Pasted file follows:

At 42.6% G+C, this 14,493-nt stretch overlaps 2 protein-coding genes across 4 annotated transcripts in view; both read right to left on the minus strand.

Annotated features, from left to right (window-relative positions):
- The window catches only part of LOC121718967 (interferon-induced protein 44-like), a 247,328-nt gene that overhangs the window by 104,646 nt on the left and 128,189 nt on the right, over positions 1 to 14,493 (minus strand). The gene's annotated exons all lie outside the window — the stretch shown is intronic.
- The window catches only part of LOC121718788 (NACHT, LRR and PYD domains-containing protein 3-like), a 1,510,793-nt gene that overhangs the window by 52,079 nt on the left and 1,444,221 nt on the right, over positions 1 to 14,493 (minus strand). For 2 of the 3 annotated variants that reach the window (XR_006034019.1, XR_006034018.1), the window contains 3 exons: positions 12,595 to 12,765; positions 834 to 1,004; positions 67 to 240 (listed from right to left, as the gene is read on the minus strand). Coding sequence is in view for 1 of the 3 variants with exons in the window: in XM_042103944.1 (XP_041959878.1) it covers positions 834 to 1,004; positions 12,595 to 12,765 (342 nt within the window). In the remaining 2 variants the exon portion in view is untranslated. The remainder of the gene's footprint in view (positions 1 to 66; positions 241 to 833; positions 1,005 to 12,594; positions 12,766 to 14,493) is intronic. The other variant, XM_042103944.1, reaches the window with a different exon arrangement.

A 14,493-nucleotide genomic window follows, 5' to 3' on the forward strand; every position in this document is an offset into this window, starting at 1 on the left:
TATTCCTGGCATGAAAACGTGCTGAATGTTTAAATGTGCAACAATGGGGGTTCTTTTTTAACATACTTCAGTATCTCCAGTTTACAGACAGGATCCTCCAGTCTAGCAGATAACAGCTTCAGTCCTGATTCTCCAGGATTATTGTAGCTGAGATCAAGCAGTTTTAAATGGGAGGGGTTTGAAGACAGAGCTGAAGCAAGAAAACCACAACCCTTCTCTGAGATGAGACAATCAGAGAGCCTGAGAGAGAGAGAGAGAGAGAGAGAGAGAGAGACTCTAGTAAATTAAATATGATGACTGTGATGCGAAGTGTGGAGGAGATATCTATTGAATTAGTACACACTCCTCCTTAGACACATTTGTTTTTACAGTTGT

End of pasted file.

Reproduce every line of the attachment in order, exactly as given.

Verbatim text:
At 42.6% G+C, this 14,493-nt stretch overlaps 2 protein-coding genes across 4 annotated transcripts in view; both read right to left on the minus strand.

Annotated features, from left to right (window-relative positions):
- The window catches only part of LOC121718967 (interferon-induced protein 44-like), a 247,328-nt gene that overhangs the window by 104,646 nt on the left and 128,189 nt on the right, over positions 1 to 14,493 (minus strand). The gene's annotated exons all lie outside the window — the stretch shown is intronic.
- The window catches only part of LOC121718788 (NACHT, LRR and PYD domains-containing protein 3-like), a 1,510,793-nt gene that overhangs the window by 52,079 nt on the left and 1,444,221 nt on the right, over positions 1 to 14,493 (minus strand). For 2 of the 3 annotated variants that reach the window (XR_006034019.1, XR_006034018.1), the window contains 3 exons: positions 12,595 to 12,765; positions 834 to 1,004; positions 67 to 240 (listed from right to left, as the gene is read on the minus strand). Coding sequence is in view for 1 of the 3 variants with exons in the window: in XM_042103944.1 (XP_041959878.1) it covers positions 834 to 1,004; positions 12,595 to 12,765 (342 nt within the window). In the remaining 2 variants the exon portion in view is untranslated. The remainder of the gene's footprint in view (positions 1 to 66; positions 241 to 833; positions 1,005 to 12,594; positions 12,766 to 14,493) is intronic. The other variant, XM_042103944.1, reaches the window with a different exon arrangement.

A 14,493-nucleotide genomic window follows, 5' to 3' on the forward strand; every position in this document is an offset into this window, starting at 1 on the left:
TATTCCTGGCATGAAAACGTGCTGAATGTTTAAATGTGCAACAATGGGGGTTCTTTTTTAACATACTTCAGTATCTCCAGTTTACAGACAGGATCCTCCAGTCTAGCAGATAACAGCTTCAGTCCTGATTCTCCAGGATTATTGTAGCTGAGATCAAGCAGTTTTAAATGGGAGGGGTTTGAAGACAGAGCTGAAGCAAGAAAACCACAACCCTTCTCTGAGATGAGACAATCAGAGAGCCTGAGAGAGAGAGAGAGAGAGAGAGAGAGAGAGACTCTAGTAAATTAAATATGATGACTGTGATGCGAAGTGTGGAGGAGATATCTATTGAATTAGTACACACTCCTCCTTAGACACATTTGTTTTTACAGTTGT